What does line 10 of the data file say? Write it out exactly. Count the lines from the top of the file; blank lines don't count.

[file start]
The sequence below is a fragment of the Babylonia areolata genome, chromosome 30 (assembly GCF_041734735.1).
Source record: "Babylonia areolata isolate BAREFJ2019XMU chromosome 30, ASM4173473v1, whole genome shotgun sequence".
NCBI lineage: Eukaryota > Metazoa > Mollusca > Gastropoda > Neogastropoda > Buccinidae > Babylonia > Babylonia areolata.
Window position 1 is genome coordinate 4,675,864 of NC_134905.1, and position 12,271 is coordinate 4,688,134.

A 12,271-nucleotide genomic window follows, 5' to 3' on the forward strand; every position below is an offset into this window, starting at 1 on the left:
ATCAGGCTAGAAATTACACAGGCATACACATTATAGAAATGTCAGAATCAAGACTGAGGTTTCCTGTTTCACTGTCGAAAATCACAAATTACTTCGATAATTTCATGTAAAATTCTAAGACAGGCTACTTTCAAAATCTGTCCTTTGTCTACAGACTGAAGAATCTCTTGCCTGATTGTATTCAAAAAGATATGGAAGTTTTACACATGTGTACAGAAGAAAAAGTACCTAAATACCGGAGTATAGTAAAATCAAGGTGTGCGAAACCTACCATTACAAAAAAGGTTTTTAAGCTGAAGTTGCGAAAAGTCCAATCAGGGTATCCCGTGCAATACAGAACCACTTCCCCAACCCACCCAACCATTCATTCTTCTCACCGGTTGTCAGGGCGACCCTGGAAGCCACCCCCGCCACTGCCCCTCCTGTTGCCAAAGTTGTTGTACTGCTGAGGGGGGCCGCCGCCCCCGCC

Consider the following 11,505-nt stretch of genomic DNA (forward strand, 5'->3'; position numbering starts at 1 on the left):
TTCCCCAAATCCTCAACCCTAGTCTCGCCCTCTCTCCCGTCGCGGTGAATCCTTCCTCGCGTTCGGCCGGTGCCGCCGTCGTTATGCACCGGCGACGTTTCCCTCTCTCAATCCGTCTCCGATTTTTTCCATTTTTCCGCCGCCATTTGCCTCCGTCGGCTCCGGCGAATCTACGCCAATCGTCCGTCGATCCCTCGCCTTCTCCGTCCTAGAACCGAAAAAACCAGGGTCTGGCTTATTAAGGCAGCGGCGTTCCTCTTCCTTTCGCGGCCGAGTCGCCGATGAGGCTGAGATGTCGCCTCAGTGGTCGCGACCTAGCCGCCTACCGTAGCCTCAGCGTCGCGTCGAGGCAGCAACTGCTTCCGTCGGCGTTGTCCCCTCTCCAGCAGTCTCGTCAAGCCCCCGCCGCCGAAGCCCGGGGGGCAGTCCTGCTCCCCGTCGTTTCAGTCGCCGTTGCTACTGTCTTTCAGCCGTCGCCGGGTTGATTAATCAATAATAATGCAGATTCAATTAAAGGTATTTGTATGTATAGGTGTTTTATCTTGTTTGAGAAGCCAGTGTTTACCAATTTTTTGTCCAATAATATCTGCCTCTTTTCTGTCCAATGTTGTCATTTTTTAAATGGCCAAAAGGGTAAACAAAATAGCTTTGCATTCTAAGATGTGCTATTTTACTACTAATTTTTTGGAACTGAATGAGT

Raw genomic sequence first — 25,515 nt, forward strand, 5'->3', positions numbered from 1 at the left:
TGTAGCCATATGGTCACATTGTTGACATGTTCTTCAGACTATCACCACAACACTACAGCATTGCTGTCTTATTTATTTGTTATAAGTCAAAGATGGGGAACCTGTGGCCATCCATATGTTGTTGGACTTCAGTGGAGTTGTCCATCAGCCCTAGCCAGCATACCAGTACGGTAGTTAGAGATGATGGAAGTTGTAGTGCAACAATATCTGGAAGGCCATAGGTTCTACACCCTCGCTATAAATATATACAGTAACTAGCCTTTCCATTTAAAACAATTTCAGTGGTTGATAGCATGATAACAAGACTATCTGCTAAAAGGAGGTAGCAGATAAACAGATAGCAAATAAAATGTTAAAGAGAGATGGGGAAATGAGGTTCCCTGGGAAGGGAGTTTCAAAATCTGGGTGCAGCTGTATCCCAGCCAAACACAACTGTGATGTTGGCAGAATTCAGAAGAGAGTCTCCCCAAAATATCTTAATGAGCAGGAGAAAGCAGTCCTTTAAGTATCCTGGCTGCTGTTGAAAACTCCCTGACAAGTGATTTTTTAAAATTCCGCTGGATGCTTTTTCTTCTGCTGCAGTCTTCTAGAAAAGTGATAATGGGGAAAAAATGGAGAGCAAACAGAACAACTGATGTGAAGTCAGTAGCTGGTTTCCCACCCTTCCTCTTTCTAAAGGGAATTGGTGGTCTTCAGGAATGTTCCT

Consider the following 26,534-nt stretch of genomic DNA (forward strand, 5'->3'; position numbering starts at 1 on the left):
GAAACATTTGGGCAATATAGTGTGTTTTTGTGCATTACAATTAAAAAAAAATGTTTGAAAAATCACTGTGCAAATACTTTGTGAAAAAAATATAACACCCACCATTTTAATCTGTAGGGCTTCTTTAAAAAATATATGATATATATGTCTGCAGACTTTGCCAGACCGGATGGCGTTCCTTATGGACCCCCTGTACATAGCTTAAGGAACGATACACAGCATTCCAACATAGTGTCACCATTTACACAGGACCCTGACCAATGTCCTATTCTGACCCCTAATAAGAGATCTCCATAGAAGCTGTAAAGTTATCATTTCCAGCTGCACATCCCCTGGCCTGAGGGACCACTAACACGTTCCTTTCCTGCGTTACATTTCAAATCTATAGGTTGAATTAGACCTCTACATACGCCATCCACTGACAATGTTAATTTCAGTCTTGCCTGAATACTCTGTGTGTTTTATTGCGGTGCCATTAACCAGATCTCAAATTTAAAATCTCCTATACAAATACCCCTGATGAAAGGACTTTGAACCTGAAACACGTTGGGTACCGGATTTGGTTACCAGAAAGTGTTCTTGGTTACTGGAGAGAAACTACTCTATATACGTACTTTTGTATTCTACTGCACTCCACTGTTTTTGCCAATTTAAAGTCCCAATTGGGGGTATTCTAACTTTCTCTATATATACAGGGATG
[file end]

TGTAGCCATATGGTCACATTGTTGACATGTTCTTCAGACTATCACCACAACACTACAGCATTGCTGTCTTATTTATTTGTTATAAGTCAAAGATGGGGAACCTGTGGCCATCCATATGTTGTTGGACTTCAGTGGAGTTGTCCATCAGCCCTAGCCAGCATACCAGTACGGTAGTTAGAGATGATGGAAGTTGTAGTGCAACAATATCTGGAAGGCCATAGGTTCTACACCCTCGCTATAAATATATACAGTAACTAGCCTTTCCATTTAAAACAATTTCAGTGGTTGATAGCATGATAACAAGACTATCTGCTAAAAGGAGGTAGCAGATAAACAGATAGCAAATAAAATGTTAAAGAGAGATGGGGAAATGAGGTTCCCTGGGAAGGGAGTTTCAAAATCTGGGTGCAGCTGTATCCCAGCCAAACACAACTGTGATGTTGGCAGAATTCAGAAGAGAGTCTCCCCAAAATATCTTAATGAGCAGGAGAAAGCAGTCCTTTAAGTATCCTGGCTGCTGTTGAAAACTCCCTGACAAGTGATTTTTTAAAATTCCGCTGGATGCTTTTTCTTCTGCTGCAGTCTTCTAGAAAAGTGATAATGGGGAAAAAATGGAGAGCAAACAGAACAACTGATGTGAAGTCAGTAGCTGGTTTCCCACCCTTCCTCTTTCTAAAGGGAATTGGTGGTCTTCAGGAATGTTCCT